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Bible Commentaries

Arthur Peake's Commentary on the Bible

Genesis 12

 

 

Verses 1-9

Genesis 12:1-9. The Call of Abraham, his Migration to Canaan, and Yahweh's Promise to Him.—From J, except Genesis 12:4 b, Genesis 12:5, which is clearly from P. Abraham is called to leave country, kindred, and home for an unnamed land. His faith is thus challenged at the outset (Hebrews 11:8); at the call of God, without question or demur, he abandons the tangible certainties of the present for a vague destination, and the hazards of travel and settlement in a new land. But he goes in confidence, staking his all on the faithfulness of God's promise, that He would make of him a mighty nation, the incarnation of blessedness, to such a degree that all nations would bless themselves by him, that is, use his name in the invocation of blessing on themselves, saying, "May we be as fortunate as Abraham." So he took his family and possessions and came to Canaan (p. 26), presumably by the usual route (described by Driver, p. 146), but no details of the journey are given. He then passed down the country from the north till he reached the "place," i.e. the sanctuary, of Shechem, where a "terebinth" (mg.) or turpentine tree grew. This is described in RV as "of Moreh"; but the Heb. means "directing" or "director"; it is, therefore, "the oracle-giving terebinth," or "terebinth of the oracle-giver." This was accordingly a sacred tree connected with the sanctuary at Shechem; the deity resident in the tree gave oracles to the inquirer (cf. Deuteronomy 11:30, Judges 9:37). Shechem (p. 30) is Nablus to the SE. of Samaria, between Ebal and Gerizim, important in later history (1 Kings 12:1*). Here Abraham learns that the land, the promise of which had been suggested to him, is Canaan, and the promise is now definitely made that it will be given to his descendants. He moves on 20 miles further S., near to Bethel, where he builds an altar, and travels by stages thence towards the Negeb (p. 32).

Genesis 12:3. be blessed: this rendering or "bless themselves" is permissible, the conjugation used (the Niphal), while properly reflexive, being often used as a passive. But in Genesis 22:18, Genesis 26:4 the conjugation is the Hithpael, which must mean (cf. mg.) "bless themselves." The view that the religion of Israel was to become the religion of the world is not so early as this passage.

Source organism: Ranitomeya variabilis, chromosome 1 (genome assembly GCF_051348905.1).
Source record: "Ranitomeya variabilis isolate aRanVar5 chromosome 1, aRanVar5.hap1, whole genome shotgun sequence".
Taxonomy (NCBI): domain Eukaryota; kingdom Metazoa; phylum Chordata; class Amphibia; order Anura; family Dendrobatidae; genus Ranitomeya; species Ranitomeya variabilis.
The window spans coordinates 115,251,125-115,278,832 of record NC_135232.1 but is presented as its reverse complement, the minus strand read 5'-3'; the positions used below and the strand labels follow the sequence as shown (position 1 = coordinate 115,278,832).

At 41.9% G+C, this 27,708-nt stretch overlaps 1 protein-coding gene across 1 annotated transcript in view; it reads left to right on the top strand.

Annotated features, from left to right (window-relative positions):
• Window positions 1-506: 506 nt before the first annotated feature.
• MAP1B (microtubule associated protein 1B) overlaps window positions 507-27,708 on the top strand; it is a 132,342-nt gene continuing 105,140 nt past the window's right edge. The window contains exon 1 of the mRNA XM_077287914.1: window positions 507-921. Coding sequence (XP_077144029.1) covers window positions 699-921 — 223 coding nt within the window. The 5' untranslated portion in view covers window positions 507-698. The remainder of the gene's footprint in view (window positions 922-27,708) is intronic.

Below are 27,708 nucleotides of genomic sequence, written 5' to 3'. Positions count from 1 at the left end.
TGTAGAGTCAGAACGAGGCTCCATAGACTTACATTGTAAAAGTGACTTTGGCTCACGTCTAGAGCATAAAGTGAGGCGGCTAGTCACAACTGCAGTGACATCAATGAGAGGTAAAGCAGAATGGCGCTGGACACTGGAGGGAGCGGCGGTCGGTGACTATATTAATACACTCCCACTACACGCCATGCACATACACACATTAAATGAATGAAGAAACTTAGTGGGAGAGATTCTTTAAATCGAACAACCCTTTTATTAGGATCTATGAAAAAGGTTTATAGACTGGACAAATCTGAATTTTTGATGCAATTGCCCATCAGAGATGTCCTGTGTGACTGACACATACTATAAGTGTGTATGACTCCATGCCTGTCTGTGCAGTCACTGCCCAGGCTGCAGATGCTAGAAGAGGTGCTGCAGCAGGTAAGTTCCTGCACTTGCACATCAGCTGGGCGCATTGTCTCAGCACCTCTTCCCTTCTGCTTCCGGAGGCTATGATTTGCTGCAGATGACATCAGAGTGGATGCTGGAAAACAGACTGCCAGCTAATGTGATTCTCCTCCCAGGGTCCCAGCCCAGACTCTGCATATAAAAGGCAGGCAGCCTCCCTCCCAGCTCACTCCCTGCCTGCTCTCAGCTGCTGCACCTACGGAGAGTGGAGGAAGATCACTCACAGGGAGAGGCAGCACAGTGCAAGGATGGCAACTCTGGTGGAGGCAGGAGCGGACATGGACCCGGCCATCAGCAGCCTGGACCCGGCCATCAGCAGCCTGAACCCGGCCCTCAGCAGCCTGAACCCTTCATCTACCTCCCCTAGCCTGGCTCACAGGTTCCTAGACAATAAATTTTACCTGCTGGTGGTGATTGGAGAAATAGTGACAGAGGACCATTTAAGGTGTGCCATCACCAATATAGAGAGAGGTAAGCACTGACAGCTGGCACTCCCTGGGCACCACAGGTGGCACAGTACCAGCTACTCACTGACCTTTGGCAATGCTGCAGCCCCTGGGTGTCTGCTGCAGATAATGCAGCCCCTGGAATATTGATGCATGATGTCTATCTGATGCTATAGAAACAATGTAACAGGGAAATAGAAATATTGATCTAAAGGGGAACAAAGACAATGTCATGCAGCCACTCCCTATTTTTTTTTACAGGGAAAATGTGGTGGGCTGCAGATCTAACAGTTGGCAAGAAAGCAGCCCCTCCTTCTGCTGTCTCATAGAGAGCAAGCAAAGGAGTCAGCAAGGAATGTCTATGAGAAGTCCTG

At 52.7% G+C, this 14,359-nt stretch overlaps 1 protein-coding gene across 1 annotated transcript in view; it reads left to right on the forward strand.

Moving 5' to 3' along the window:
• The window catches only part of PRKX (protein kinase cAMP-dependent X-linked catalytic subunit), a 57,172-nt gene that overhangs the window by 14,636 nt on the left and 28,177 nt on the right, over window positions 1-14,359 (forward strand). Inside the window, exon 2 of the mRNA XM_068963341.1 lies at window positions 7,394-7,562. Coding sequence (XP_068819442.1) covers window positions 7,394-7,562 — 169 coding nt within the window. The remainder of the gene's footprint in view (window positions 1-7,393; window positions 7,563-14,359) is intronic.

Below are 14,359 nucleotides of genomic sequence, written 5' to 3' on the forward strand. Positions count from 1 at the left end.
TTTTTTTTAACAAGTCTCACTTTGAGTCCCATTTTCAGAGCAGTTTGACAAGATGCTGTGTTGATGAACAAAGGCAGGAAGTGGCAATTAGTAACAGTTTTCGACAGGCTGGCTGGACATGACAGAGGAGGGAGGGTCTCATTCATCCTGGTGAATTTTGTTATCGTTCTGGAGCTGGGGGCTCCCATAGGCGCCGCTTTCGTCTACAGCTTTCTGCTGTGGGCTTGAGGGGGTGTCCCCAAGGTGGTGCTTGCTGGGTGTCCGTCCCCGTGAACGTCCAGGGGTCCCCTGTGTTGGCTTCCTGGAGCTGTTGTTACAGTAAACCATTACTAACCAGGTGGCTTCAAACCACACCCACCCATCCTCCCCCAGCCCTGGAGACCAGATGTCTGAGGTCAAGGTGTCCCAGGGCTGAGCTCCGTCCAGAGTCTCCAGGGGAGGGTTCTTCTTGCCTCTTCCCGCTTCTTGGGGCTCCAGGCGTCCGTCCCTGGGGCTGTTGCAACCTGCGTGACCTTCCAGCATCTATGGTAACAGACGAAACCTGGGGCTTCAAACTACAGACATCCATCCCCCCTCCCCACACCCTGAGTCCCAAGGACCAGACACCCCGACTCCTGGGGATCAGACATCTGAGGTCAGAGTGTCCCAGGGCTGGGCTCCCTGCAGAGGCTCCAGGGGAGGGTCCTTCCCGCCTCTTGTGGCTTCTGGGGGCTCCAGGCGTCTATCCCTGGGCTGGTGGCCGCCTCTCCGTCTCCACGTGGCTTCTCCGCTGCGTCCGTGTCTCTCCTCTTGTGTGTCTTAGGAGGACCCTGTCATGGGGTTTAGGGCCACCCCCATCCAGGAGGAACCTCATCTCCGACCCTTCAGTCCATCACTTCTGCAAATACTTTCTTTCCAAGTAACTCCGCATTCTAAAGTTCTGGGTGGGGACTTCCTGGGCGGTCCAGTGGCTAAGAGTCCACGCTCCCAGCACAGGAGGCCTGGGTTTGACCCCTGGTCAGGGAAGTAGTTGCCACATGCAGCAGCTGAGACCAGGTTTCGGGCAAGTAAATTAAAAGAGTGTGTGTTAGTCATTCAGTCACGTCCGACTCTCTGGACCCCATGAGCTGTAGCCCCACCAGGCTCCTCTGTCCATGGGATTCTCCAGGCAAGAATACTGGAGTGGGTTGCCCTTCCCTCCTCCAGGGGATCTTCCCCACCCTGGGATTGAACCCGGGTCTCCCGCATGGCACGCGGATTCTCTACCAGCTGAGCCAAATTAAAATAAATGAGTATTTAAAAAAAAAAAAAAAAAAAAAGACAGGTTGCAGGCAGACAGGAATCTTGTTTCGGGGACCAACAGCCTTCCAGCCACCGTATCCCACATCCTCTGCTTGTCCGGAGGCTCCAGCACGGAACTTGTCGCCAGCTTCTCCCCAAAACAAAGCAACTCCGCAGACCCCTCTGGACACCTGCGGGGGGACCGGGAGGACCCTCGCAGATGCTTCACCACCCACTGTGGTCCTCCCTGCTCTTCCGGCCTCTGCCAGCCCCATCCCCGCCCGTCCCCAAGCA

Genesis 12:6 b was written after the Canaanites had been displaced by the Hebrews.


Verses 1-20

Genesis 12:1 to Genesis 25:18. The Story of Abraham.—In this section the three main sources, J. E, P are present. Gunkel has given strong reasons for holding that J is here made up of two main sources, one connecting Abraham with Hebron, the other with Beersheba and the Negeb. The former associates Abraham with Lot. (For details, see ICC.) On the interpretation to be placed on the figures of Abraham and the patriarchs, see the Introduction. The interest, which has hitherto been diffused over the fortunes of mankind in general, is now concentrated on Abraham and his posterity, the principle of election narrowing it down to Isaac, Ishmael being left aside, and then to Jacob, Esau being excluded.


Verses 10-20

Genesis 12:10-20. Abraham, Sarah, and Pharaoh.—This section creates difficulties by its similarity to Genesis 12:20; Genesis 26:6-11. The three are usually regarded as variants of the same story. In each case the patriarch makes his wife out to be his sister. That twice over a similar incident should have occurred with Sarah is improbable; the improbability would be heightened if we denied the documentary analysis, since in the former case she would be approaching seventy and in the latter ninety years old. Nor is it likely that Isaac should have repeated with Rebekah his father's experience with Sarah in the same place, Gerar, and with a king of the same name. The narrative Genesis 12:20 is from E. Both the present story and that in Gen 12:26 are Yahwistic, and their presence side by side is not easy to explain. Perhaps they belong to different strata or sources of J. Of the three, that in Genesis 12:10-20 is the most antique, the least refined in feeling.

In consequence of a famine in Canaan, due presumably to failure of rain, Abraham, as often happened in other cases, went to Egypt, which was fertilised by the overflow of the Nile, and therefore independent of rain. He anticipates that the beauty of his wife will rouse the desire of the Egyptians, who may remove the legal obstacle to possession by killing her husband. To save his life he is prepared to sacrifice his wife's honour, and indeed, as it would seem (Genesis 12:13 b), to enrich himself by so shameful a sacrifice, less shameful of course to the patriarch and the narrator than to us. He begs his wife to pass herself off as his sister. She does so, and matters turn out as Abraham anticipated. The Egyptians are struck by her beauty, the princes see her for themselves, and commend her to Pharaoh. He takes her into his harem and richly endows her husband. But Yahweh intervenes to restore her. Pharaoh is smitten with sickness and learns the truth, in what way the narrative no longer says. He upbraids Abraham for his lie, which there is no attempt to palliate; but realising that he is dangerous, has him conducted to the frontier, that he may leave the country where his misconduct has worked such harm, and that no evil may happen to him on the way to provoke fresh Divine reprisals. This is not intended as punishment but as precaution, and while the wife is returned the presents are not taken back.

 


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Bibliography Information
Peake, Arthur. "Commentary on Genesis 12:4". "Arthur Peake's Commentary on the Bible ". http://odl.studylight.org/commentaries/pfc/genesis-12.html. 1919.

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